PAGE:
Skip to main content

Hidden Door - Philip Jeck and Rebecca Sharp - Rules of the Moon

Leith Theatre, Edinburgh
Four stars

"How does it end?" are the first and last words spoken by playwright and poet Rebecca Sharp in this spectral collaboration with composer Philip Jeck, that fuses storytelling and projections with Jeck's electronically generated soundscape. The pair's contribution to this year's Hidden Door festival charts the fantastical flight of Mary Christie, a young Girl in a red jumper who runs away from a fire and goes deep into the darkness, both of the city and her own psyche.

It begins with the seeming innocence of a music box melody and projections of what turns out to be a 60 watt bulb. As Sharp's live words are punctuated and overlaid with recordings of her voice, her initially fractured poetry is given a more linear narrative pulse as we follow Mary into the night. Along the way, there are stolen cars, cracked electronics and images of a luminous blue night sky that lend an eerie urgency to an increasingly dream-like after-dark yarn.

Initially inspired by a real-life childhood memory, what drives Sharp's young protagonist on the run appears to come from the skies, as she keeps on moving. This contrasts with the stillness of the performance, with Jeck seated behind a laptop at the side of the stage and Sharp stepping to the microphone sporting a red jumper of her own as she reads. While the piece itself would work equally well on the page, on record or in the cinema, seeing and hearing all this in Leith Theatre's main auditorium gives proceedings an even darker atmosphere. As for Mary Christie, she continues to move like quicksilver whatever, still chasing the fire within.

The Herald, May 31st 2017

ends

Comments

Popular posts from this blog

The Honourable K.W. Harman: Ltd Ink Corporation

31 Bath Road, Leith Docks, March 17th-20th

In a monumental shipping container down by Leith Docks, a Sex Pistols tribute band is playing Anarchy in the U.K.. on a stage set up in the middle of the room. Either side, various constructions have been built in such a way so viewers can window shop as they promenade from one end of the room to the next, with the holy grail of a bar at either end.

Inbetween, there’s a confession booth and a mock-up of a private detective’s office with assorted documentation of real-life surveillance pinned to the walls. Two people seem to be having a conversation in public as if they're on a chat show. An assault course of smashed windows are perched on the floor like collateral damage of post-chucking out time target practice. A display of distinctively lettered signs originally created by a homeless man in search of a bed for the night are clumped together on placards that seem to be marking out territory or else finding comfort in being together. Opp…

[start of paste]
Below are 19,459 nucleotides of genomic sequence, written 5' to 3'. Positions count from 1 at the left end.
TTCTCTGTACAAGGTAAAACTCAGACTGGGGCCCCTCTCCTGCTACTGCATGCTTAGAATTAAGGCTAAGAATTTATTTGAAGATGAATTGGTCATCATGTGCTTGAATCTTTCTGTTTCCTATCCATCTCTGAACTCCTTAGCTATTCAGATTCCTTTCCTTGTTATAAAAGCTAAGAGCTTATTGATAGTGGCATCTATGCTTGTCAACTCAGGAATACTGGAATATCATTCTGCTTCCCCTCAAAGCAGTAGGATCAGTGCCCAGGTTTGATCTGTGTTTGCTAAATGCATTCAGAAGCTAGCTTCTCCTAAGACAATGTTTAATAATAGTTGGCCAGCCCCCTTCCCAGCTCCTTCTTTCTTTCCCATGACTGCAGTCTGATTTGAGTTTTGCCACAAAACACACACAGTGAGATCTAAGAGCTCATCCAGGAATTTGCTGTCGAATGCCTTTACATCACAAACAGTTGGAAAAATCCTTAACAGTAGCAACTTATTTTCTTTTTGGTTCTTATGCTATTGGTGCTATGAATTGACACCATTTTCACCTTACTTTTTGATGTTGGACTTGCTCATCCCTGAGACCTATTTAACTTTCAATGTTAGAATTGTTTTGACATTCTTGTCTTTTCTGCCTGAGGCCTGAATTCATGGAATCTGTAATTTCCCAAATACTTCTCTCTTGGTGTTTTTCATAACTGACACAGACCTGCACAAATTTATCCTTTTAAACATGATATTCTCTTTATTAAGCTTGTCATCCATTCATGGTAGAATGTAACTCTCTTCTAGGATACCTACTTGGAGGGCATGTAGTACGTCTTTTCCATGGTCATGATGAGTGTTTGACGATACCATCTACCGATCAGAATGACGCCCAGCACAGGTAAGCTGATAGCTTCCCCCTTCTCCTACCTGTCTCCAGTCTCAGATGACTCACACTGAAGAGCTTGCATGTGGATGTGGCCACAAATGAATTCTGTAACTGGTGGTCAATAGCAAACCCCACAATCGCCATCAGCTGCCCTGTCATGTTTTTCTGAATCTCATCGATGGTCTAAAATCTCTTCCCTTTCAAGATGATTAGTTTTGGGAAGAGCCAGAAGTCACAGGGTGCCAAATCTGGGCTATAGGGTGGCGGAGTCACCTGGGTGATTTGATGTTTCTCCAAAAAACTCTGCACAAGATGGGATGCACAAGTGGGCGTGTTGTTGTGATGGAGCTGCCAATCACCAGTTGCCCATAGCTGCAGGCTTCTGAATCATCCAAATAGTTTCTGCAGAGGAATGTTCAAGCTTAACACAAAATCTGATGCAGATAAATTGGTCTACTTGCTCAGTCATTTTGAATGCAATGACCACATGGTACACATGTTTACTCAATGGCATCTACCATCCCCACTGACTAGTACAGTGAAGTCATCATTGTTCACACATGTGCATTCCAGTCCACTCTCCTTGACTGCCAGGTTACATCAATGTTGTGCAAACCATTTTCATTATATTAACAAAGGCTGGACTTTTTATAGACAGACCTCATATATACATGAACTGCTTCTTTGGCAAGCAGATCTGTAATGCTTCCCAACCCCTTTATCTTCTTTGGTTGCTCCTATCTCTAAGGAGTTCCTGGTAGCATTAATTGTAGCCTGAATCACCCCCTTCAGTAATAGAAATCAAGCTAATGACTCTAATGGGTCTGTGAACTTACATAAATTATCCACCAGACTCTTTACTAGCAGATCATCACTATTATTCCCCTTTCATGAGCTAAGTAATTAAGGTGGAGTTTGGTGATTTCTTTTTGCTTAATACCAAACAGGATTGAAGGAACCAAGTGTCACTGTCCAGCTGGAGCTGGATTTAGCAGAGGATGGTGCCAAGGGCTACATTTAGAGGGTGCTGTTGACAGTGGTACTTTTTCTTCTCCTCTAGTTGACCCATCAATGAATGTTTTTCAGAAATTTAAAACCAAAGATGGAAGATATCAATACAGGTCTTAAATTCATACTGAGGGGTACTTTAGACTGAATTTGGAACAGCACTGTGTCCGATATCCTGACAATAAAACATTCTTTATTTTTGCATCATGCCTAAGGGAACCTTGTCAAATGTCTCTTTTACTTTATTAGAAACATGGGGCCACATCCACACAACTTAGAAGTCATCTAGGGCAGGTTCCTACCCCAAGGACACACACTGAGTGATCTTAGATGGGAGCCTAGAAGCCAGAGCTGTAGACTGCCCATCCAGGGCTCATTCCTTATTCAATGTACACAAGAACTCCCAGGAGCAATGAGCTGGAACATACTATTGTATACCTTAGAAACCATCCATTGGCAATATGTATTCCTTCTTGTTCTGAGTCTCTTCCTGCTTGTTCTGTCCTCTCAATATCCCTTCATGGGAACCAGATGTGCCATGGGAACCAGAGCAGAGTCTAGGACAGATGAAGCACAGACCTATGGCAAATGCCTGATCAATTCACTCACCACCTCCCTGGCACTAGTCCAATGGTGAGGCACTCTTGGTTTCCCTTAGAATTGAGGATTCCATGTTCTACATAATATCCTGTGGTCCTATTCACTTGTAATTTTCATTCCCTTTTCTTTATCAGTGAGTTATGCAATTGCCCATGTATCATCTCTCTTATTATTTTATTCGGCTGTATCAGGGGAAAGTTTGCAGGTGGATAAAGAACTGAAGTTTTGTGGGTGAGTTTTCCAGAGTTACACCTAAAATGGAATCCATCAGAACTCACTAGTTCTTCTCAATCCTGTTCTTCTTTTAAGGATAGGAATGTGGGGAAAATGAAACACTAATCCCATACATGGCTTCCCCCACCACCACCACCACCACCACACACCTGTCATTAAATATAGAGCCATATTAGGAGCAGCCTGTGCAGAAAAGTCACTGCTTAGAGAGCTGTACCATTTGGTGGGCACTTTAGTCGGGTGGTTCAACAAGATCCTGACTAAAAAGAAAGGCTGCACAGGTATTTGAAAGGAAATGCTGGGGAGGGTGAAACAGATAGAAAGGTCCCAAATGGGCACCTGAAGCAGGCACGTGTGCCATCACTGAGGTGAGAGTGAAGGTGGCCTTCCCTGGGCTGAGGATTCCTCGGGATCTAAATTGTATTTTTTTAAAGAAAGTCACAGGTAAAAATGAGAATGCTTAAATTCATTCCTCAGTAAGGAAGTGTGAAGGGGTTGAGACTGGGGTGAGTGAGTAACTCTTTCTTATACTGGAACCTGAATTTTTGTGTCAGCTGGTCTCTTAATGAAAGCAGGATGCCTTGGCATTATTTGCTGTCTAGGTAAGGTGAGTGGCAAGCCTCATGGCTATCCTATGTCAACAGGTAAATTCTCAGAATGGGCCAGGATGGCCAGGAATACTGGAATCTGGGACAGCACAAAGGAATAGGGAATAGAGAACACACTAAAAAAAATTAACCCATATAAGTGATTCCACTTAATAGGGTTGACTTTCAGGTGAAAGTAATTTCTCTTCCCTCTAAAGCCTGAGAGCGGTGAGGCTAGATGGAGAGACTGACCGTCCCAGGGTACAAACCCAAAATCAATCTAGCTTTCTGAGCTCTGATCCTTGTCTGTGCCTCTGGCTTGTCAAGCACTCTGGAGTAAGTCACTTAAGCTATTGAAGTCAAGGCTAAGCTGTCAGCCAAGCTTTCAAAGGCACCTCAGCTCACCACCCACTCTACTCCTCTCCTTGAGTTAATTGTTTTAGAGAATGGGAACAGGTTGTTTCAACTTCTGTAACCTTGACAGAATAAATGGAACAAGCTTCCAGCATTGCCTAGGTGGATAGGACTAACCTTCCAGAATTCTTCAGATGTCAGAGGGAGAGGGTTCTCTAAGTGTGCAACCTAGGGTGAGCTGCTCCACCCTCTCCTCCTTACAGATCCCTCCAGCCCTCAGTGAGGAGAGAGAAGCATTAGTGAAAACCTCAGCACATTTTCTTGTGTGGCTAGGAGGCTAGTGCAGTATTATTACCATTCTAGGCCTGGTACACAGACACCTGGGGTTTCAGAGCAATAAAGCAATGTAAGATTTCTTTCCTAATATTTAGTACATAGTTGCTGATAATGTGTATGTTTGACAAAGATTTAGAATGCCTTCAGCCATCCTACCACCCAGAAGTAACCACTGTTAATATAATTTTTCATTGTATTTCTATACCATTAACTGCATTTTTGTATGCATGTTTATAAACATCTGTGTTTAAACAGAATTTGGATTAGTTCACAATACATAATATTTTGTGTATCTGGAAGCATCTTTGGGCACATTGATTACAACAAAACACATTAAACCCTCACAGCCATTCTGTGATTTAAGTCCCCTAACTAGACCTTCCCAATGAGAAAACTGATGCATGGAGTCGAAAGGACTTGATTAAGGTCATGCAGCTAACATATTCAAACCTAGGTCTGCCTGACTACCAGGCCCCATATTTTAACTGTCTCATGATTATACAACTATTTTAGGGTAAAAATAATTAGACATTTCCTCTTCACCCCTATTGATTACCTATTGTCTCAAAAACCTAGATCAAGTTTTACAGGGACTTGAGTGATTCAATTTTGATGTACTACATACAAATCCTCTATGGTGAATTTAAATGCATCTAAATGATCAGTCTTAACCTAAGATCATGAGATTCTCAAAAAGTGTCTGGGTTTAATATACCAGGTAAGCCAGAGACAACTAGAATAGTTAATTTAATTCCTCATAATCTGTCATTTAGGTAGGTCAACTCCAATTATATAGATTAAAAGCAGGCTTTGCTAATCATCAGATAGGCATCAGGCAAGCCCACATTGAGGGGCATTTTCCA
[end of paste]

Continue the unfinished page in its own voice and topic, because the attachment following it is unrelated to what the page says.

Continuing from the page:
Scot:Lands 2017

Edinburgh's Hogmanay
Four stars

A sense of place is everything in Scot:Lands. Half the experience of Edinburgh's Hogmanay's now annual tour of the country's diverse array of cultures seen over nine bespoke stages in one global village is the physical journey itself. Scot:Lands too is about how that sense of place interacts with the people who are inspired inspired by that place.

So it was in Nether:Land, where you could see the day in at the Scottish Storytelling Centre with a mixed bag of traditional storytellers and contemporary performance poets such as Jenny Lindsay. The queues beside the Centre's cafe were further enlivened by the gentlest of ceilidhs was ushered in by Mairi Campbell and her band.

For Wig:Land, the grandiloquence of the little seen Signet Library in Parliament Square was transformed into a mini version of the Wigtown Book Festival. While upstairs provided a pop-up performance space where writers including Jessica Fox and Debi Gliori read eithe…

Nomanslanding

Tramway, Glasgow until July 2nd
Four stars

In the dead of night, the audience are split in two and led under-cover into lamp-lit tented structures. Inside, what look like peasant women on the run lead us down a ramp and into a large circular pod. It feels part cathedral, part space-ship, and to come blinking into the light of such a fantastical structure after stumbling in the dark disorientates and overwhelms. Sat around the pod as if awaiting prayers to begin, we watch as performers Nerea Bello and Judith Williams incant mournfully on either side of the room. Their keening chorales embark on a voyage of their own, twisting around each other by way of the international language of singing. As if in sympathy, the walls wail and whisper, before starting to move as those on either side of the pod are left stranded, a gulf between them.

This international co-commission between Glasgow Life and the Merchant City Festival, Sydney Harbour Foreshaw Authority in Australia and Urbane Kienste …